Do you have an important decision coming up like a job change, house purchase or college selection? Writing can be an effective way to evaluate and sort out information.
What’s a great way to start? That’s easy-peasy! A pro and con list!
As you write, you may also find that you:
- Identify how you feel as you write the words.
- Get in touch with your instincts.
- Debunk a false perception about a situation, because the outcome of a situation may seem better or worse than you initially thought when you write everything out.
- Confirm that your first impressions are accurate.
- See additional benefits or challenges of a potential action than you might have initially considered.
- Determine if there is a “middle ground” or intermediary step that might be better than either of the options you may be considering.
Sometimes, writing leads you in a completely different direction that the one you started on. Your path can seem tangential, or make you ask yourself, “Where did that come from?” In the end, though, those detours can end up being valuable information when you ask a follow-up question: “How does this idea relate to what I am considering?”
People who write consistently will tell you that this shift in direction happens all of the time.
For example, on Sunday, we heard a pastor at church share that as he prepared for his sermon, he knew that he wanted to talk about Jacob, one of the biblical patriarchs, but he didn’t know why or how that topic would fit into the theme of the sermon series.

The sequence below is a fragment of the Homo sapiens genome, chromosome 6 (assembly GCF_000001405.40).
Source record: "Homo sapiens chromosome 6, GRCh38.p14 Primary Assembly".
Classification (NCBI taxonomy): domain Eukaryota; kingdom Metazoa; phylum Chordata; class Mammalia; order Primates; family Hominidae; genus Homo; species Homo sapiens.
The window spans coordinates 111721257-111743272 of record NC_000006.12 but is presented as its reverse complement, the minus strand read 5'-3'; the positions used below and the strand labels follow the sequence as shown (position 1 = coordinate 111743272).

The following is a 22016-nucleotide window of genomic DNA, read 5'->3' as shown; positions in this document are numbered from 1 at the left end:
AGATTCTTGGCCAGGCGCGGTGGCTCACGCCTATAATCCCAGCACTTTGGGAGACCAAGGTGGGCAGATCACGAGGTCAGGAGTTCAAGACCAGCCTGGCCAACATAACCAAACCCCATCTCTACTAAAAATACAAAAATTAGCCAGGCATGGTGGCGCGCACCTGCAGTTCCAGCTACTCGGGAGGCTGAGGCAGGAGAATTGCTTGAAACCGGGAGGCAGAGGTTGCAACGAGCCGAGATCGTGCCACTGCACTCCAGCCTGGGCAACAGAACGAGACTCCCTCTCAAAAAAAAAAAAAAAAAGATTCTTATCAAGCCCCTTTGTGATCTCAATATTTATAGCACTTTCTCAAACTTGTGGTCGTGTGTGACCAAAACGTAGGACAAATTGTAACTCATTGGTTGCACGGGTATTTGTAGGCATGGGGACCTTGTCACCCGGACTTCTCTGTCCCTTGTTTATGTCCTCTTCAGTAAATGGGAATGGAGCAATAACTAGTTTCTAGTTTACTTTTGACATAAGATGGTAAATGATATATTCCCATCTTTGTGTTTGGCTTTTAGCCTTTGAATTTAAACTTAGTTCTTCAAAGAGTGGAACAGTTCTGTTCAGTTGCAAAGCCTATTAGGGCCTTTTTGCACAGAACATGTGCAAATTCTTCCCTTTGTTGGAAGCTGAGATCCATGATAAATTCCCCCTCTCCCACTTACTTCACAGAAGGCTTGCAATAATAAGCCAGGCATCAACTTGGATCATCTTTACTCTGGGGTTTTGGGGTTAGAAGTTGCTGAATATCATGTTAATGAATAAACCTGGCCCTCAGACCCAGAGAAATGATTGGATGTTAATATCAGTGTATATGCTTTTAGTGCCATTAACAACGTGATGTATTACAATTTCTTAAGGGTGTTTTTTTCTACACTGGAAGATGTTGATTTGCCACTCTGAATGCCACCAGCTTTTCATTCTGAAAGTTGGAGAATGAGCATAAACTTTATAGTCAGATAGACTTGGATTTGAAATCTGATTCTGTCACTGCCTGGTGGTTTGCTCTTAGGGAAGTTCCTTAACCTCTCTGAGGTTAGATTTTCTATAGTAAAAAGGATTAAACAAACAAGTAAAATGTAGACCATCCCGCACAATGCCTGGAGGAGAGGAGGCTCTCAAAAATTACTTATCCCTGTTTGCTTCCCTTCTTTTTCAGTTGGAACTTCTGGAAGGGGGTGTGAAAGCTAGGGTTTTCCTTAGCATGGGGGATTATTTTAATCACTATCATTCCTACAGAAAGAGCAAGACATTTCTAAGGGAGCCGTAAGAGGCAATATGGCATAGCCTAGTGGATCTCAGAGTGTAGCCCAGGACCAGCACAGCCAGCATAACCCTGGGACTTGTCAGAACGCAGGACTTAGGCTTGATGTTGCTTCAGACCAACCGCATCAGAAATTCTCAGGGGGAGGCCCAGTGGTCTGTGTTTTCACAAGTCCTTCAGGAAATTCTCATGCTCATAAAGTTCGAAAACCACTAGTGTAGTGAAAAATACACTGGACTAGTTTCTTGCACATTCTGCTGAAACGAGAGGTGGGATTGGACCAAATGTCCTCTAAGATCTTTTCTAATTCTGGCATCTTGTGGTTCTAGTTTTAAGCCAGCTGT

He wrote down every idea that came to him. Three times. On the third try, he saw the connection he was looking for. The result was a powerful message that fit like a glove into the theme of the sermon series. Like this pastor story teaches us, writing helps us process information by finding the missing connections in what we are looking to share.
For me, faith is paramount to my life. Writing my thoughts helps me see if they are in line with Scripture. I also check for repetitive themes and words as guideposts in decision making.
I’ll often write about something for a designated times period—say a couple of days or a week. It really depends on the magnitude of the decision. As I journal, I see how answers to different questions may point to a similar answer.
In addition to looking to God’s Word, I also share my processing writing with my husband. He gives me additional insights or asks questions that I may not have yet answered. As I discuss situations with him and others like trusted mentors, friends and colleagues, I record their thoughts as well.
What about you? Have you discovered that writing helps you to process information or make a decision? If so, please let me know with a comment.
If you are a writer or if you have a story you would like to get out, let me help you take an idea to a blog, article or book. If you have already drafted something an are looking for content evaluation, I’d love to help you. Please feel free to contact me.